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## Uncertainty due to systematics

Finally, and this is often the case that we see in publications, asymmetric uncertainty results from systematic effects. The Bayesian approach offers a natural and clear way to treat systematics - and I smile at the many attempts12 of `squaring the circle' using frequentistic prescriptions...- simply because probabilistic concepts are consistently applied to all influence quantities that can have an effect on the quantity of interest and whose value is not precisely known. Therefore we can treat them using probabilistic methods. This was also recognized by metrologic organizations[14].

Indeed, there is no need to treat systematic effects in a special way. They are treated as any of the many input quantities discussed in Sec. 3.2, and, in fact, their asymmetric contributions come frequently from their nonlinear influence on the quantity of interest. The only word of caution, on which I would like to insist, is to use expected value and standard deviation for each systematic effect. In fact, sometimes the uncertainty about the value of the influence quantities that contribute to systematics is intrinsically asymmetric.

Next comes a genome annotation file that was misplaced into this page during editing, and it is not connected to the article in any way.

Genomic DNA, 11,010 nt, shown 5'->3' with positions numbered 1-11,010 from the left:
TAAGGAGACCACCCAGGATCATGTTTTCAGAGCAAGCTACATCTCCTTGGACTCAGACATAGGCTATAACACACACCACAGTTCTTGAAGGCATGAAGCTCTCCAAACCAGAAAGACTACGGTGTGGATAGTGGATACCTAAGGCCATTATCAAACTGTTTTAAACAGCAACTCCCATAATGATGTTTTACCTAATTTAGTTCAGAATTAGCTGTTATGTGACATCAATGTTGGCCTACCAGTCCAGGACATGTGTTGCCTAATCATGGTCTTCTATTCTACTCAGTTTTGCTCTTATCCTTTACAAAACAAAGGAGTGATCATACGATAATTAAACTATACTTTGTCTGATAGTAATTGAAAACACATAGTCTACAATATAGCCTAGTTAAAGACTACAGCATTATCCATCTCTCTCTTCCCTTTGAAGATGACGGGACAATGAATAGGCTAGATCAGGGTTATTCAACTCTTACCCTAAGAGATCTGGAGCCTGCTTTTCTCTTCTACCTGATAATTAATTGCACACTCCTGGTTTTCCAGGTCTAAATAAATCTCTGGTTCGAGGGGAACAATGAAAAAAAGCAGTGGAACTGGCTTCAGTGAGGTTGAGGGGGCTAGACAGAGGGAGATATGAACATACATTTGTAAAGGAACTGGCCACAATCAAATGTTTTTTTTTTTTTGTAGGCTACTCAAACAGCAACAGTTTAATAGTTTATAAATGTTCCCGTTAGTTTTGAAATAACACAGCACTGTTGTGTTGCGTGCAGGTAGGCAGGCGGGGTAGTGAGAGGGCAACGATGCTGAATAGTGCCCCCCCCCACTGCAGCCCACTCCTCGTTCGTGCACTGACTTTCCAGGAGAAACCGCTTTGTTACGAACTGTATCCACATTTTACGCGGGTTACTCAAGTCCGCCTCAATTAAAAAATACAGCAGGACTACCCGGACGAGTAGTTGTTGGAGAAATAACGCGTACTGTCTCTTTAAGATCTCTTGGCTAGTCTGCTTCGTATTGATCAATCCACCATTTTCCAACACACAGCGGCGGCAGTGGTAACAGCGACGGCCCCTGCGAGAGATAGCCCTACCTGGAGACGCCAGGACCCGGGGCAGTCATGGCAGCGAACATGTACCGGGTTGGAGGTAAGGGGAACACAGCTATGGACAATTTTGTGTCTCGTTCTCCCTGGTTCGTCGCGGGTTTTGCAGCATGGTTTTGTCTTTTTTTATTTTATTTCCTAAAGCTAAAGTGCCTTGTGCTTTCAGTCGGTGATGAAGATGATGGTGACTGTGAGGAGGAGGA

I also would like to comment shortly on results where either of the is negative, for example (see e.g. Ref. [1] to have an idea of the variety of signs of ). This means that that the we are in proximity of a minimum (or a maximum if were negative) of the function . It can be shown [2,3] that Eqs. (21)-(22) hold for this case too.13

For further details about meaning and treatment of uncertainties due systematics and their relations to ISO Type B uncertainties[14], see Refs. [2] and [3].

Next: Some rules of thumb Up: Sources of asymmetric uncertainties Previous: Nonlinear propagation
Giulio D'Agostini 2004-04-27